Tuesday, February 18, 2014

Better Blocks in OKC

From my TravelOKCity Column

Living in the city, I have always been drawn to creative dynamic districts. Instead of going to the hippest nightspot, I prefer places alive not with blaring Lady GaGa but with folksy local tunes. I love places of diversity where owners of pop-up businesses can share artisan coffee with conglomerates and talk about homegrown art. A thriving place that offers a wide variety of options for the craving palate and the hungry soul seeking self-expression and stimulation. A green society that creatively benefits from the environment without taking advantage of it.

Better Block OKC is in the process of building these communities, street by street, block by block.  A city movement, Better Block OKC is a community revitalization project initiated by Urban Land Oklahoma Institute (ULI), an organization that advocates the responsible use of land and supports in creating and sustaining thriving communities. In alignment with ULI’s commitment, Better Block OKC aims to change the way we live in an urban landscape by temporarily demonstrating how to improve an area with pedestrian and public infrastructure combined with art, culture, pop-up businesses, and street life. I’ve heard a few call it the dream of the Millennials, a place similar to the plazas and markets in Europe where people can lounge, commune, and be inspired. 

Indeed, wouldn’t it be wonderful to step out of your home into a block party or a town fiesta? Or to have a buzzing market with fresh produce and affordable crafts just a walking distance away? I’d like to have a used bookstore and a café just next-door where I can take a break from my writing without breaking the bank.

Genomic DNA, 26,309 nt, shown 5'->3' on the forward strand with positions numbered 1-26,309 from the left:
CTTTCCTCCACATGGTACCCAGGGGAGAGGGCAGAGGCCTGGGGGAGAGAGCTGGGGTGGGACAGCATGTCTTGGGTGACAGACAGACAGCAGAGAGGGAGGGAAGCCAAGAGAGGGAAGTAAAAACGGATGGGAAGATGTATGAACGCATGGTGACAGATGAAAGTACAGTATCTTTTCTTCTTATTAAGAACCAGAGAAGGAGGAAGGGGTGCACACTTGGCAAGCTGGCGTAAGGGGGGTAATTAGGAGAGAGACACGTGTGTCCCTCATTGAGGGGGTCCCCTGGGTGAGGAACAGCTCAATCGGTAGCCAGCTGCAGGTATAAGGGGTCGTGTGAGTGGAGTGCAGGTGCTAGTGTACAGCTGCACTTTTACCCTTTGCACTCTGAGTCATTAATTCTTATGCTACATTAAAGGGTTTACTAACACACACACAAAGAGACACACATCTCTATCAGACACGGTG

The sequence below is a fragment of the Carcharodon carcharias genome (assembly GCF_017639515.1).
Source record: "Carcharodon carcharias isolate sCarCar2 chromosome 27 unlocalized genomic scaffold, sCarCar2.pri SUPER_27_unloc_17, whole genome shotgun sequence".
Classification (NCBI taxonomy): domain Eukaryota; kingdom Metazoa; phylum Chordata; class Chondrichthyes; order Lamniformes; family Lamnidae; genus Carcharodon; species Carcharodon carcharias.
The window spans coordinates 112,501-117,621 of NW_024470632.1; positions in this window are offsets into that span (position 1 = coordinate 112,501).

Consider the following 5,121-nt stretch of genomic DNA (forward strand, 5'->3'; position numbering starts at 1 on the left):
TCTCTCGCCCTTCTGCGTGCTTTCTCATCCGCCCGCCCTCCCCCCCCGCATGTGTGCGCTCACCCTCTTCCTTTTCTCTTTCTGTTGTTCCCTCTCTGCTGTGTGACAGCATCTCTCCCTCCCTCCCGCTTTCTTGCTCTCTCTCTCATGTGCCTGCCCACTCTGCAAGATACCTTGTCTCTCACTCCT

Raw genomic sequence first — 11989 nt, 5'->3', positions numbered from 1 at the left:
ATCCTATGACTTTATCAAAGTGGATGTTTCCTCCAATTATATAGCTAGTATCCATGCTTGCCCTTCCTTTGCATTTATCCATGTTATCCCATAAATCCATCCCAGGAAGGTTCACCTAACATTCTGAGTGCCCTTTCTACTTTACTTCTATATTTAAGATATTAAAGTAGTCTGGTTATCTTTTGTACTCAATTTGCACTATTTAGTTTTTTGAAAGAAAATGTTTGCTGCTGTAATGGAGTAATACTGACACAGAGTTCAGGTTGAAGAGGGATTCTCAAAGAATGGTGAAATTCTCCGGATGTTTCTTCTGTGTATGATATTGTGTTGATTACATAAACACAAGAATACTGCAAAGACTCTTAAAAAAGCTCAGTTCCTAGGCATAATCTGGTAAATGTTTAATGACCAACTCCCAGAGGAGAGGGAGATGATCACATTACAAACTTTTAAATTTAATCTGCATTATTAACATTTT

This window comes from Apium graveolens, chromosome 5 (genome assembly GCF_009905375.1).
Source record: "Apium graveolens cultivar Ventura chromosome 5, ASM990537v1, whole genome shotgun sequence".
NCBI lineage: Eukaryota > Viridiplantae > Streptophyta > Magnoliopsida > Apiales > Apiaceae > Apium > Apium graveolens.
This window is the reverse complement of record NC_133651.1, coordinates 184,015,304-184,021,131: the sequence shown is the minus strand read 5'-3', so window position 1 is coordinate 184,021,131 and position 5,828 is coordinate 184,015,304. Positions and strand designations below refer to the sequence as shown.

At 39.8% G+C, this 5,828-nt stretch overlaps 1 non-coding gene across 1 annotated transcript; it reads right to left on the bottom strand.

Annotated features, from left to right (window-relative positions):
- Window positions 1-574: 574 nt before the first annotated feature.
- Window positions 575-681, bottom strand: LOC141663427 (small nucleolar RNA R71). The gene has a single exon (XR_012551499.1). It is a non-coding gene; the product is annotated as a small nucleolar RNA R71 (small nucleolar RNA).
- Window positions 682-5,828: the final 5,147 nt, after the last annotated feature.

Last month, I stepped into this aspired world at NW7th and Hudson where Better Block OKC launched its first project, transforming an area that would have been otherwise just another region in the city into a hub of activity.

Trucks lined the streets selling all sorts of food fare from waffles to eggrolls.  Establishments took their café tables and chairs out to join the party. Makeshift stalls sold fresh fruits and vegetables. Shops like OUI showcased handmade and one of a kind jewelry, paper garlands, weavings, and ceramics from independent artists and designers from LA, NY, and OKC.

A pop-up flower shop bloomed with rainforest-certified, free-trade roses from Ecuador. Farm-direct flowers like ranunculus, jumbo hydrangeas, Starfighters, and white Oriental lilies filled the air with the smell of spring and the promise of a blossoming summer.Art installations also decorated the sidewalk, adding to the festivities.  Recycled bottles were used as planters and hung in strings forming a “green” curtain against a brick wall.
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While lining up for Belgian waffles, I witnessed street art in the works. Two young men busied themselves with spray paint, one balancing on a small ladder, the other on a bicycle. Their masterpiece expressed the sentiment of the entire state: a bright yellow thunder rumbling over the opposing team.   

The whole process was art itself, including the spectators taking it all in with their eyes and their camera phones. They gathered around in an almost perfect half circle as the artists moved, in sync to the music, sometimes in unison, sometimes in response to each other’s movement as if they were in a standoff. Their agile bodies swayed this way and that, stretching their arms as far as they could reach to bring forth color.

Better Block OKC was also Better Bark OKC. The 2 day event encouraged furry friends to come by as long as they were on leashes.

 Everything inspired creativity and community to urge the people to get more involved.  An interactive chalk wall encouraged revelers to share their thoughts about community building or simply have fun by making up their own once-upon-a-time –stories by filling in the blanks.

Little notebooks were handed out for visionaries to write their ideas and suggestions for the city.   “Think big and broad. Now and later. Detailed and big picture. But most of all, remember that your ideas matter,” encourages the first page.  “Be a player in your neighborhood; champion its needs, and help us build a better OKC.” Pages are like worksheets or activity sheets where people can draw, doodle, or simply dream.

I don’t know when the next Better Block party is, but soon as I hear about it, I’ll let you know and we’ll have a party.




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